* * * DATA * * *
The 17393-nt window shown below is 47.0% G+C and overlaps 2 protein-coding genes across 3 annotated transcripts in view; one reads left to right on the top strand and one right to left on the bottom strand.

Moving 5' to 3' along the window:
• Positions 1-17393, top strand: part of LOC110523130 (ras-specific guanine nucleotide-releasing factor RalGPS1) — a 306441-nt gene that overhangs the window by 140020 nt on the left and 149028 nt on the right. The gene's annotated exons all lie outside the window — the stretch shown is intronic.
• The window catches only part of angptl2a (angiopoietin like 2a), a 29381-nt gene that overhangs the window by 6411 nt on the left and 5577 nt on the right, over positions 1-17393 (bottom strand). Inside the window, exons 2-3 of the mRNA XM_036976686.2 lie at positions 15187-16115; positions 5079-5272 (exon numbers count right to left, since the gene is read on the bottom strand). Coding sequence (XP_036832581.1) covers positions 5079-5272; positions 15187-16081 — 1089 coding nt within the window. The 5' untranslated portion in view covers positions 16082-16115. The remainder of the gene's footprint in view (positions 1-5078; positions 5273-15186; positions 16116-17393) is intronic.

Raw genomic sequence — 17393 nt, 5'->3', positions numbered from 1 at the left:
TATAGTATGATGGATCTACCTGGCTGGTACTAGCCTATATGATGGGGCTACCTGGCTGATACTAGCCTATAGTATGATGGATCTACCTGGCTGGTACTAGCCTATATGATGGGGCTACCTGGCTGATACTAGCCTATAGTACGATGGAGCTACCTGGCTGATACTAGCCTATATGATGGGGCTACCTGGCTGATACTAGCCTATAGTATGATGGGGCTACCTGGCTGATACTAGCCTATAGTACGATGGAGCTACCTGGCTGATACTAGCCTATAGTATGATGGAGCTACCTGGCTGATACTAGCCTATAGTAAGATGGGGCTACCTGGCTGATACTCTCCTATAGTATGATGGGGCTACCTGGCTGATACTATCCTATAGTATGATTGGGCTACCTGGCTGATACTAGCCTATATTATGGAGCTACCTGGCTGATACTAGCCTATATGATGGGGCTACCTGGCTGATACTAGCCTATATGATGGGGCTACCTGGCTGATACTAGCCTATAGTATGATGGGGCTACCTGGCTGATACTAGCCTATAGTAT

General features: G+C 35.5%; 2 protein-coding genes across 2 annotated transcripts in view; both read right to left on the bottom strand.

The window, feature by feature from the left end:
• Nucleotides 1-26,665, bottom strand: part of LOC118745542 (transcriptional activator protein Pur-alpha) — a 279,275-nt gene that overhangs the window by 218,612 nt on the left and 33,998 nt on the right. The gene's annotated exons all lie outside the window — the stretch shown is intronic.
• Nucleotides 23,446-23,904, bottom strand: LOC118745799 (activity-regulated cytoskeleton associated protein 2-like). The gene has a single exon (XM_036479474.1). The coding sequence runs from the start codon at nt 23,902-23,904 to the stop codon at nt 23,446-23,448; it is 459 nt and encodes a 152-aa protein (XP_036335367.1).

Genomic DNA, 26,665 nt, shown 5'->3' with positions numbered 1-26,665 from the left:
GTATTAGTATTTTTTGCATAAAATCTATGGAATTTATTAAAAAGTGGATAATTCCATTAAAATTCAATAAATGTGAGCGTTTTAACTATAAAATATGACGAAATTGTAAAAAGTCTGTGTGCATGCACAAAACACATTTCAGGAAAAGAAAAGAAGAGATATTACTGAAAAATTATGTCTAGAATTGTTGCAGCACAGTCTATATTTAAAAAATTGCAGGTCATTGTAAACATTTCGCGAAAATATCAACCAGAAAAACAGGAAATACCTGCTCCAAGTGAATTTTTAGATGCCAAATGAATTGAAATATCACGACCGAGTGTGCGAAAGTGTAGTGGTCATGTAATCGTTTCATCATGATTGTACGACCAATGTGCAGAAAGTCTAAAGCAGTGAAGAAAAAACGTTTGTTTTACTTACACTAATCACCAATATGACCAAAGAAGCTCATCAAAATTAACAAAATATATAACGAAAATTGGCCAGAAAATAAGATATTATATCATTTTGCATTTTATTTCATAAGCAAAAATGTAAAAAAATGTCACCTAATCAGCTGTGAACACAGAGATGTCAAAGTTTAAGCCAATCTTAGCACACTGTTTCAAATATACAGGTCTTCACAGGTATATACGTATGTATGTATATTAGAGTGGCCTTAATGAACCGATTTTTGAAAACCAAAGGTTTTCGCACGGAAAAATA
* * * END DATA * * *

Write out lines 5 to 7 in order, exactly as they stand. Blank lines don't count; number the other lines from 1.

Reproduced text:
Raw genomic sequence — 17393 nt, 5'->3', positions numbered from 1 at the left:
TATAGTATGATGGATCTACCTGGCTGGTACTAGCCTATATGATGGGGCTACCTGGCTGATACTAGCCTATAGTATGATGGATCTACCTGGCTGGTACTAGCCTATATGATGGGGCTACCTGGCTGATACTAGCCTATAGTACGATGGAGCTACCTGGCTGATACTAGCCTATATGATGGGGCTACCTGGCTGATACTAGCCTATAGTATGATGGGGCTACCTGGCTGATACTAGCCTATAGTACGATGGAGCTACCTGGCTGATACTAGCCTATAGTATGATGGAGCTACCTGGCTGATACTAGCCTATAGTAAGATGGGGCTACCTGGCTGATACTCTCCTATAGTATGATGGGGCTACCTGGCTGATACTATCCTATAGTATGATTGGGCTACCTGGCTGATACTAGCCTATATTATGGAGCTACCTGGCTGATACTAGCCTATATGATGGGGCTACCTGGCTGATACTAGCCTATATGATGGGGCTACCTGGCTGATACTAGCCTATAGTATGATGGGGCTACCTGGCTGATACTAGCCTATAGTAT

General features: G+C 35.5%; 2 protein-coding genes across 2 annotated transcripts in view; both read right to left on the bottom strand.